The History Behind Cinco de Mayo

– and how you don’t offend an entire culture celebrating it!

By Mikkel Hyldebrandt


There is nothing wrong with having a good time. But there something wrong with appropriating a culture and offending it at the same time. So, here’s why you shouldn’t reinforce the stereotypes surrounding the holiday, and how you should celebrate instead.


Cinco de Mayo commemorates the story of how a community was empowered to beat all odds. More specifically, Cinco Mayo is the celebration of the Mexican victory over French troops during the 1862 French invasion of Mexico.


The background for the invasion was that Mexico was bankrupt after internal and external wars during the 1800s. President Benito decided in 1861 to cancel Mexico’s debts with Europe, which, of course, did not go over well at all, and France decided to invade Mexico.


The French troops made it to the city of Puebla south of Mexico City where they were faced by General Ignacio Zaragoza who led the Mexican forces. Even though the French vastly outnumbered the Mexican army, they somehow managed to defeat the invaders on May 5, 1862. Although the unlikely victory didn’t hold and France eventually claimed Mexico under the French throne, the battle at Puebla quickly became a powerful symbol of how the Mexican people were able to empower themselves and come together as a self-determined community against all the odds.


And so, the date became a day of celebration, but a minor one concentrated to Mexico City and Puebla, and it was dwarfed in comparison to the Mexican holiday May Day (May 1) and Independence Day which in Mexico falls on September 6.


It wasn’t until the 1960s that Mexicans living in the U.S. started to adapt the holiday as a convenient Spring festival that celebrated Mexican heritage and history at the same time. It continued to be a celebration for Mexican-American community until the 1980s where the holiday was commercialized big large corporations – mainly alcohol companies – to tap into the growing Mexican-American market. The same commercialization that made the holiday popular all over the U.S. also fed into the stereotypes surrounding Mexican culture, which created the weird ‘Cinco de Drinko’ fest we have today on May 5 that for many means getting shitfaced on tequila.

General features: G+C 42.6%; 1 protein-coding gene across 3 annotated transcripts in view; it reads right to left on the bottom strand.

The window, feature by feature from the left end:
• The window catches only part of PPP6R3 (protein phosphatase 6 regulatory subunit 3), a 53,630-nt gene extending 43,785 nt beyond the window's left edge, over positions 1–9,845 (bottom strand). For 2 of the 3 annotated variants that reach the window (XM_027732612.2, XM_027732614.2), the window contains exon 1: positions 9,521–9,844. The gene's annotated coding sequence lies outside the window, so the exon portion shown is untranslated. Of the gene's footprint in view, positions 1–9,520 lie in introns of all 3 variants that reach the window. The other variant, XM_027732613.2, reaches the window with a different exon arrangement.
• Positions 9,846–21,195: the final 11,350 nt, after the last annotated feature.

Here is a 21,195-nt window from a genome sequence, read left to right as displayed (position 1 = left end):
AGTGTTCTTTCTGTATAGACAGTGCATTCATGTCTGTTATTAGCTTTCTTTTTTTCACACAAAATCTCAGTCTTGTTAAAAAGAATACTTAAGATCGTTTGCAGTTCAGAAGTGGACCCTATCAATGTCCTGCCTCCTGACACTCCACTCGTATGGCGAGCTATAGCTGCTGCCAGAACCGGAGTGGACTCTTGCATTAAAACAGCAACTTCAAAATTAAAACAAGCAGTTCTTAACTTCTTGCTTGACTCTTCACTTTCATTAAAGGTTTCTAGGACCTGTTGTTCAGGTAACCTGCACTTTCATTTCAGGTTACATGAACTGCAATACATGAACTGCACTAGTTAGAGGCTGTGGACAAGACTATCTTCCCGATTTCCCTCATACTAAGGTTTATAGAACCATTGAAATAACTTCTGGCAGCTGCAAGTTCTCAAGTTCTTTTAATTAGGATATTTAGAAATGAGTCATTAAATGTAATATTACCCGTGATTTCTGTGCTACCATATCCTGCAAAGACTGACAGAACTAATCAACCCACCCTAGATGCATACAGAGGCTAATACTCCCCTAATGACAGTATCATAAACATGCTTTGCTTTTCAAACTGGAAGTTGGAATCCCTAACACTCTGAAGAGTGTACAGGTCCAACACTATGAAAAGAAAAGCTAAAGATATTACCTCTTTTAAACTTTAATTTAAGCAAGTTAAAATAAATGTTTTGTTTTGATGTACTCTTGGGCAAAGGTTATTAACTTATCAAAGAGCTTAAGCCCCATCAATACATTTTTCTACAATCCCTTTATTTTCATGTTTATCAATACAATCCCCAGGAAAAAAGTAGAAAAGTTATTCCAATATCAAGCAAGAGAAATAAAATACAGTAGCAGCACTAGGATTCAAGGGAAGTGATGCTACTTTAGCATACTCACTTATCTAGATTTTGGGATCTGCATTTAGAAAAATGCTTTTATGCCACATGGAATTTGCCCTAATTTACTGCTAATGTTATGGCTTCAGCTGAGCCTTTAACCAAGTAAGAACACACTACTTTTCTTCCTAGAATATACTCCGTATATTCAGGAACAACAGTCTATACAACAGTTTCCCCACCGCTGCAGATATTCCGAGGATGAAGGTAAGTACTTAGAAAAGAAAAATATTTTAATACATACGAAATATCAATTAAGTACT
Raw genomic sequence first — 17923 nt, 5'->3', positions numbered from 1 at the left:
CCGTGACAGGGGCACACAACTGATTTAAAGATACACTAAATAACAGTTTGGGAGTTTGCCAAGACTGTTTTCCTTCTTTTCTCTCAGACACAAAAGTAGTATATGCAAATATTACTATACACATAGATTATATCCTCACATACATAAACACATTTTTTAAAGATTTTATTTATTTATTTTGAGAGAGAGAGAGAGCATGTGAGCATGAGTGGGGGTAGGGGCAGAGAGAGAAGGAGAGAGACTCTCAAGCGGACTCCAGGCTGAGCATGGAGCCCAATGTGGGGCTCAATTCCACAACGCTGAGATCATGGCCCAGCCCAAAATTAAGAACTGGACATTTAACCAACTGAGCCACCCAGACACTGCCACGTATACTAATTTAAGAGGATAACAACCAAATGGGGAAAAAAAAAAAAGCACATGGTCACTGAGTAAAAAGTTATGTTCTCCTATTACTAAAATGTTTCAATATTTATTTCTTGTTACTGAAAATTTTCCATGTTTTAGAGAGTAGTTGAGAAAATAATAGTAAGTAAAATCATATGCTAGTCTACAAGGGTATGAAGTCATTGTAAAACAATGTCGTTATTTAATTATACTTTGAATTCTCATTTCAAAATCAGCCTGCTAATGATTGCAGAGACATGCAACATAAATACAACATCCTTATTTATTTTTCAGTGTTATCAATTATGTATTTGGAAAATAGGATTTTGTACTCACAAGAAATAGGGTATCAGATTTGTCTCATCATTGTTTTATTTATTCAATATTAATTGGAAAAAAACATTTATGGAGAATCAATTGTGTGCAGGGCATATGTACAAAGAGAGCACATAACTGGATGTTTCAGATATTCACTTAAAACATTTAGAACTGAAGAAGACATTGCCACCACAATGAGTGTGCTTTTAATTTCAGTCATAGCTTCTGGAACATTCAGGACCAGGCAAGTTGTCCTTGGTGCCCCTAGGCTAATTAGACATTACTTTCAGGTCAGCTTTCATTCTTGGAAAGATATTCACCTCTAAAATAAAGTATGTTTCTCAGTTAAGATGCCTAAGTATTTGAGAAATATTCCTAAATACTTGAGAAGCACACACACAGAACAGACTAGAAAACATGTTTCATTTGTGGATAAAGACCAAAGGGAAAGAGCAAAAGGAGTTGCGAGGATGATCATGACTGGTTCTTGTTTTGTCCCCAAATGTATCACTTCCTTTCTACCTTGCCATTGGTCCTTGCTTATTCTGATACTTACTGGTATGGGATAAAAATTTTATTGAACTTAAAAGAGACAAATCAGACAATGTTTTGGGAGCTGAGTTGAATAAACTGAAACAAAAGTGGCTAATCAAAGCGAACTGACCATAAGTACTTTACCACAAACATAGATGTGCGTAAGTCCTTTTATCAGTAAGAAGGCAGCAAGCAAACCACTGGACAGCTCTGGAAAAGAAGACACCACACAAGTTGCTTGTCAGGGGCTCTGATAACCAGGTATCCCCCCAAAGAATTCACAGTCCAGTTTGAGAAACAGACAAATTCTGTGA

Time for a New Celebration?

So, before you go out and put on that sombrero, fake mustache, and poncho and line up those margaritas and tequila shots, take a minute to let the background for Cinco de Mayo sink in. Cinco de Mayo is undoubtedly much more than a margarita happy hour, and because it is a historic moment of pride in Mexico, no one should treat it any less. Imagine how people would react if another country marked an American holiday by binge drinking decked out like Uncle Sam – it doesn’t feel right, does it?


So instead, celebrate Cinco de Mayo for the moment in history, and for the bridge it is building between American cultures. Use it as an opportunity for you to get caught up on some pretty interesting history and strengthen the bond between the cultures that are being divided as we speak by a political agenda.


By all means, enjoy margaritas, Mexican beer, and tequila shots – but don’t parade around those stereotypes that are blatantly racist and make a mockery Mexican history. Show a bit of cultural sensitivity, and let’s honor the shared heritage of Mexico and the U.S. Now, that’s something we can all drink to!



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